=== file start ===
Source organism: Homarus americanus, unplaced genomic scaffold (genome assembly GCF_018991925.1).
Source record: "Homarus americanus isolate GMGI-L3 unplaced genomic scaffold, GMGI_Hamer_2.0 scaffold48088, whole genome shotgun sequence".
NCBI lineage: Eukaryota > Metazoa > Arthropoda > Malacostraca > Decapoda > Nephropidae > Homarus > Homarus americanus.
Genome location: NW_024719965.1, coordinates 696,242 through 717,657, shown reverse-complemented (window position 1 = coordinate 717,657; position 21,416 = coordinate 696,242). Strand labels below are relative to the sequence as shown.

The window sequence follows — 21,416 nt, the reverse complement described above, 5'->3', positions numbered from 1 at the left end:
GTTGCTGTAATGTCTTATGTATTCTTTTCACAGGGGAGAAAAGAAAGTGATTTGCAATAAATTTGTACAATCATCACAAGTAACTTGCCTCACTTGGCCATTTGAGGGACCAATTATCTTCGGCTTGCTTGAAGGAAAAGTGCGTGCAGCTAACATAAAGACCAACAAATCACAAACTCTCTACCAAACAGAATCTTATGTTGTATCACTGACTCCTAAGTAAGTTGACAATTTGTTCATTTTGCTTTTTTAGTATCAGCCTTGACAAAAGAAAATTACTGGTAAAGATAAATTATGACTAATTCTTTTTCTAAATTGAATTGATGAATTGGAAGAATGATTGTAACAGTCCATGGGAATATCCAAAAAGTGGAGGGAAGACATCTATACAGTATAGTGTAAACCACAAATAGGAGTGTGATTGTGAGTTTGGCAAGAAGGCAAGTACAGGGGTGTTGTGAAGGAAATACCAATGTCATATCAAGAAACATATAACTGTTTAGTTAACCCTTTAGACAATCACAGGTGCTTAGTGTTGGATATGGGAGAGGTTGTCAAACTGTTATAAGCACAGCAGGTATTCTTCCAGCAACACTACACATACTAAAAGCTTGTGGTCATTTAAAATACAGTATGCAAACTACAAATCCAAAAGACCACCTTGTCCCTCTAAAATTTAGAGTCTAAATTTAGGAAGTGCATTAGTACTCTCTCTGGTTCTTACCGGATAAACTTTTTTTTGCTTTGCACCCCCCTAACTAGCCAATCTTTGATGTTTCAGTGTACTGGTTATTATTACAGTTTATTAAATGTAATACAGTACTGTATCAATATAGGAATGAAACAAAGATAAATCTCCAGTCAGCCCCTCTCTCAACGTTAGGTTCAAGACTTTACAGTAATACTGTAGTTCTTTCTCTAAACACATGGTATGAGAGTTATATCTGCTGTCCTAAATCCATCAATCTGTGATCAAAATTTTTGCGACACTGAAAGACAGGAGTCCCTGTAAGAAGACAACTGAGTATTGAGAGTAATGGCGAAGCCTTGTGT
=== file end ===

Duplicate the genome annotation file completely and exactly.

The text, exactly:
Source organism: Homarus americanus, unplaced genomic scaffold (genome assembly GCF_018991925.1).
Source record: "Homarus americanus isolate GMGI-L3 unplaced genomic scaffold, GMGI_Hamer_2.0 scaffold48088, whole genome shotgun sequence".
NCBI lineage: Eukaryota > Metazoa > Arthropoda > Malacostraca > Decapoda > Nephropidae > Homarus > Homarus americanus.
Genome location: NW_024719965.1, coordinates 696,242 through 717,657, shown reverse-complemented (window position 1 = coordinate 717,657; position 21,416 = coordinate 696,242). Strand labels below are relative to the sequence as shown.

The window sequence follows — 21,416 nt, the reverse complement described above, 5'->3', positions numbered from 1 at the left end:
GTTGCTGTAATGTCTTATGTATTCTTTTCACAGGGGAGAAAAGAAAGTGATTTGCAATAAATTTGTACAATCATCACAAGTAACTTGCCTCACTTGGCCATTTGAGGGACCAATTATCTTCGGCTTGCTTGAAGGAAAAGTGCGTGCAGCTAACATAAAGACCAACAAATCACAAACTCTCTACCAAACAGAATCTTATGTTGTATCACTGACTCCTAAGTAAGTTGACAATTTGTTCATTTTGCTTTTTTAGTATCAGCCTTGACAAAAGAAAATTACTGGTAAAGATAAATTATGACTAATTCTTTTTCTAAATTGAATTGATGAATTGGAAGAATGATTGTAACAGTCCATGGGAATATCCAAAAAGTGGAGGGAAGACATCTATACAGTATAGTGTAAACCACAAATAGGAGTGTGATTGTGAGTTTGGCAAGAAGGCAAGTACAGGGGTGTTGTGAAGGAAATACCAATGTCATATCAAGAAACATATAACTGTTTAGTTAACCCTTTAGACAATCACAGGTGCTTAGTGTTGGATATGGGAGAGGTTGTCAAACTGTTATAAGCACAGCAGGTATTCTTCCAGCAACACTACACATACTAAAAGCTTGTGGTCATTTAAAATACAGTATGCAAACTACAAATCCAAAAGACCACCTTGTCCCTCTAAAATTTAGAGTCTAAATTTAGGAAGTGCATTAGTACTCTCTCTGGTTCTTACCGGATAAACTTTTTTTTGCTTTGCACCCCCCTAACTAGCCAATCTTTGATGTTTCAGTGTACTGGTTATTATTACAGTTTATTAAATGTAATACAGTACTGTATCAATATAGGAATGAAACAAAGATAAATCTCCAGTCAGCCCCTCTCTCAACGTTAGGTTCAAGACTTTACAGTAATACTGTAGTTCTTTCTCTAAACACATGGTATGAGAGTTATATCTGCTGTCCTAAATCCATCAATCTGTGATCAAAATTTTTGCGACACTGAAAGACAGGAGTCCCTGTAAGAAGACAACTGAGTATTGAGAGTAATGGCGAAGCCTTGTGT